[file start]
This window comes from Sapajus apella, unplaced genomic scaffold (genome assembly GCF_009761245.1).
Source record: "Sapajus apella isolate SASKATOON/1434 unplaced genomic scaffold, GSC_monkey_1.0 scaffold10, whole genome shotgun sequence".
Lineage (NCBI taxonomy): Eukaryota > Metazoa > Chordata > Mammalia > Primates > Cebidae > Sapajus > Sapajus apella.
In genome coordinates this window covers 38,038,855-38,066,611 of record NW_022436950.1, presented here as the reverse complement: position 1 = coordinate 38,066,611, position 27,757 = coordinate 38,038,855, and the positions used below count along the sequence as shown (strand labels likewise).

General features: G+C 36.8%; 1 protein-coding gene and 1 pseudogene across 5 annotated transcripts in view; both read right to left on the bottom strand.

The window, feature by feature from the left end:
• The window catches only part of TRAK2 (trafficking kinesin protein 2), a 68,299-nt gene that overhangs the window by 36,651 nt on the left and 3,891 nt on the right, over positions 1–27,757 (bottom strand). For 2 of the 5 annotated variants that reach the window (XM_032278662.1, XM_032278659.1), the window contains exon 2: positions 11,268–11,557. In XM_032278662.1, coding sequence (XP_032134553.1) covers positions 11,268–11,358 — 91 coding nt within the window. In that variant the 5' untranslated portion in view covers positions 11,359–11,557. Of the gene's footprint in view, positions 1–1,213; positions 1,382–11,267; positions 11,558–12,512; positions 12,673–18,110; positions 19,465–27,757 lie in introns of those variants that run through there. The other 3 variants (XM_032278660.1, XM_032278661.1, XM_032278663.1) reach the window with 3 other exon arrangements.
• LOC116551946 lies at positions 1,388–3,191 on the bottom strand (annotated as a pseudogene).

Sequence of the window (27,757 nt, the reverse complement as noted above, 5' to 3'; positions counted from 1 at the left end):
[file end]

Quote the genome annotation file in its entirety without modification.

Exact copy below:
This window comes from Sapajus apella, unplaced genomic scaffold (genome assembly GCF_009761245.1).
Source record: "Sapajus apella isolate SASKATOON/1434 unplaced genomic scaffold, GSC_monkey_1.0 scaffold10, whole genome shotgun sequence".
Lineage (NCBI taxonomy): Eukaryota > Metazoa > Chordata > Mammalia > Primates > Cebidae > Sapajus > Sapajus apella.
In genome coordinates this window covers 38,038,855-38,066,611 of record NW_022436950.1, presented here as the reverse complement: position 1 = coordinate 38,066,611, position 27,757 = coordinate 38,038,855, and the positions used below count along the sequence as shown (strand labels likewise).

General features: G+C 36.8%; 1 protein-coding gene and 1 pseudogene across 5 annotated transcripts in view; both read right to left on the bottom strand.

The window, feature by feature from the left end:
• The window catches only part of TRAK2 (trafficking kinesin protein 2), a 68,299-nt gene that overhangs the window by 36,651 nt on the left and 3,891 nt on the right, over positions 1–27,757 (bottom strand). For 2 of the 5 annotated variants that reach the window (XM_032278662.1, XM_032278659.1), the window contains exon 2: positions 11,268–11,557. In XM_032278662.1, coding sequence (XP_032134553.1) covers positions 11,268–11,358 — 91 coding nt within the window. In that variant the 5' untranslated portion in view covers positions 11,359–11,557. Of the gene's footprint in view, positions 1–1,213; positions 1,382–11,267; positions 11,558–12,512; positions 12,673–18,110; positions 19,465–27,757 lie in introns of those variants that run through there. The other 3 variants (XM_032278660.1, XM_032278661.1, XM_032278663.1) reach the window with 3 other exon arrangements.
• LOC116551946 lies at positions 1,388–3,191 on the bottom strand (annotated as a pseudogene).

Sequence of the window (27,757 nt, the reverse complement as noted above, 5' to 3'; positions counted from 1 at the left end):